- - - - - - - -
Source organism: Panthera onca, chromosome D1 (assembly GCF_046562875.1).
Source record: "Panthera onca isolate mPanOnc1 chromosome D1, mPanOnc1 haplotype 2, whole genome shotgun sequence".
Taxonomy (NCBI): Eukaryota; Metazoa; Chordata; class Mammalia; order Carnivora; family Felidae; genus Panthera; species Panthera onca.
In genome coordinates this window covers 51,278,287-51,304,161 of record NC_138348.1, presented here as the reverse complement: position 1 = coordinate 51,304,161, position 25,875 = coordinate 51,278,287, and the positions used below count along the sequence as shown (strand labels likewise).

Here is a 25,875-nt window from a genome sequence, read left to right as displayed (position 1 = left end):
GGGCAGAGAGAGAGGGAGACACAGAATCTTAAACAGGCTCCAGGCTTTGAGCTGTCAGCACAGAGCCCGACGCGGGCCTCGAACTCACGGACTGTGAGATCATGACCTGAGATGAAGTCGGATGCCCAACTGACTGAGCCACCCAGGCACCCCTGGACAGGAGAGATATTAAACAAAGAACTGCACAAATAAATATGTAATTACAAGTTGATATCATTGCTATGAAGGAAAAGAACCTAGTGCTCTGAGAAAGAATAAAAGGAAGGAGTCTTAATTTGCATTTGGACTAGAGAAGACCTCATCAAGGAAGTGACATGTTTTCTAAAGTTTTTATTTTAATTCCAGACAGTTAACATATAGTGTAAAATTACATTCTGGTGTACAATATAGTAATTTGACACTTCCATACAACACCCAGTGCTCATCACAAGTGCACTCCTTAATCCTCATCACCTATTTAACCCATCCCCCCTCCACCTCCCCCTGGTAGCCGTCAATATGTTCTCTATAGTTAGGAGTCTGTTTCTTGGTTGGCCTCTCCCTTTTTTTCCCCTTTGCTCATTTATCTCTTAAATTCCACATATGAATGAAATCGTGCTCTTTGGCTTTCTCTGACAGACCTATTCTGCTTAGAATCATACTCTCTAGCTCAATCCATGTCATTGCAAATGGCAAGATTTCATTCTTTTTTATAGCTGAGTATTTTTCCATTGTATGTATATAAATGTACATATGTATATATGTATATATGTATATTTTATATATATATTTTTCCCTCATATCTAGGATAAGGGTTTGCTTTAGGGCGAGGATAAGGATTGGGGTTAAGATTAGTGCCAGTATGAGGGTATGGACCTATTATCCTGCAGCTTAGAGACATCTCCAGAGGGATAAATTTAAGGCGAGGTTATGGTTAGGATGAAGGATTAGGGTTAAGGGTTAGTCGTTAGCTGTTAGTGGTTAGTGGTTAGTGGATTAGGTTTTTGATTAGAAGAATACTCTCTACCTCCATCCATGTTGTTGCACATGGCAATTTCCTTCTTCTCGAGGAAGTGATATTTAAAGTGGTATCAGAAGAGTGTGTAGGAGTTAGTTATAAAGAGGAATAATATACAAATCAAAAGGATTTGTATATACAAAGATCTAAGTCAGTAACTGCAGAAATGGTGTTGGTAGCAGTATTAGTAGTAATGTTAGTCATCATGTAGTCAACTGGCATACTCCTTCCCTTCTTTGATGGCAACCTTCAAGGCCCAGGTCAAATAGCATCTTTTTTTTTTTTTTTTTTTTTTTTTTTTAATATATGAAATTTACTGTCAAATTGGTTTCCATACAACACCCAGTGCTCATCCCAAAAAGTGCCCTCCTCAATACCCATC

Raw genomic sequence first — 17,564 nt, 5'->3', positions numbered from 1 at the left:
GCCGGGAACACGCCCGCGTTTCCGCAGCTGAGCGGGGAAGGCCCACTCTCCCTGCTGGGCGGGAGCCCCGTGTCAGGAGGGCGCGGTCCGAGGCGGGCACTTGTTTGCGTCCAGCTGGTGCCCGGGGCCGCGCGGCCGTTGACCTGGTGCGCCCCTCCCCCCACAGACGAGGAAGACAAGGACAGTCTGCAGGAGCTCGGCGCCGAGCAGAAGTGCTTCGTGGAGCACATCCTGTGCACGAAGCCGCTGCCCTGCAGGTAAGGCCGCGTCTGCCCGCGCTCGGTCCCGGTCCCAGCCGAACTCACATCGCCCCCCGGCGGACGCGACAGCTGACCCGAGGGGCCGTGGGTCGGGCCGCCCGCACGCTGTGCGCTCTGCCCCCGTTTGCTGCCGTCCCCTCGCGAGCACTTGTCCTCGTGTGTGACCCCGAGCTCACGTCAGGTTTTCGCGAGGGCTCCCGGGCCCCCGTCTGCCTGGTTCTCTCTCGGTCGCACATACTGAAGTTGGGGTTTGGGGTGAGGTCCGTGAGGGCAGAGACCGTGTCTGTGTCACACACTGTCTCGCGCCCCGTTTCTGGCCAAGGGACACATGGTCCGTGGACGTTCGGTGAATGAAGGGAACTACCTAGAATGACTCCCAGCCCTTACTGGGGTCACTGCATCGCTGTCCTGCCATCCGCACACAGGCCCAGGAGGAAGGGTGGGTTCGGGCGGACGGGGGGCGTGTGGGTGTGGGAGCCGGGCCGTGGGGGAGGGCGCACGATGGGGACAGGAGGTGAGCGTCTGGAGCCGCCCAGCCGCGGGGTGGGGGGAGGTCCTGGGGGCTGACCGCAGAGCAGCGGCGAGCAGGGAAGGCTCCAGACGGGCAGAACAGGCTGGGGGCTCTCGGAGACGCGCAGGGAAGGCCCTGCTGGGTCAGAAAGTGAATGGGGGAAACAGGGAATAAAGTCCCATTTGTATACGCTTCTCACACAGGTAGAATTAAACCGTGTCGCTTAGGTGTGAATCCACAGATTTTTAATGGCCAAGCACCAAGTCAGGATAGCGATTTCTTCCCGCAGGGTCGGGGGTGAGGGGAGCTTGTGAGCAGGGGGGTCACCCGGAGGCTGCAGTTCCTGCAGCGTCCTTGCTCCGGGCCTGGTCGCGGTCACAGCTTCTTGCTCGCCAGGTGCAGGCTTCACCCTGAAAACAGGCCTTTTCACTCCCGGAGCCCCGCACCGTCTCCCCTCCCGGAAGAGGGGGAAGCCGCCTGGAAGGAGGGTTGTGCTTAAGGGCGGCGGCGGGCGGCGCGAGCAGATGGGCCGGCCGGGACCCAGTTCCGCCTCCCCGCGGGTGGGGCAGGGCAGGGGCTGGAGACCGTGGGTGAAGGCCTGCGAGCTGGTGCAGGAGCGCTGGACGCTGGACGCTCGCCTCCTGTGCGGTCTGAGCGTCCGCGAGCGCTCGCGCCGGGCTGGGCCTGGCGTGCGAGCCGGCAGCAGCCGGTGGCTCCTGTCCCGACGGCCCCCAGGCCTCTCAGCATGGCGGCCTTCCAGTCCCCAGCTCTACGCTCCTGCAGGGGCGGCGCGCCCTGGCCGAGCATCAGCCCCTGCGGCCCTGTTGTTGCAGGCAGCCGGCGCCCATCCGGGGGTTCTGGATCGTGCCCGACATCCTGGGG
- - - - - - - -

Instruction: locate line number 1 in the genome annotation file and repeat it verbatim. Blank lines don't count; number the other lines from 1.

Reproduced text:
Source organism: Panthera onca, chromosome D1 (assembly GCF_046562875.1).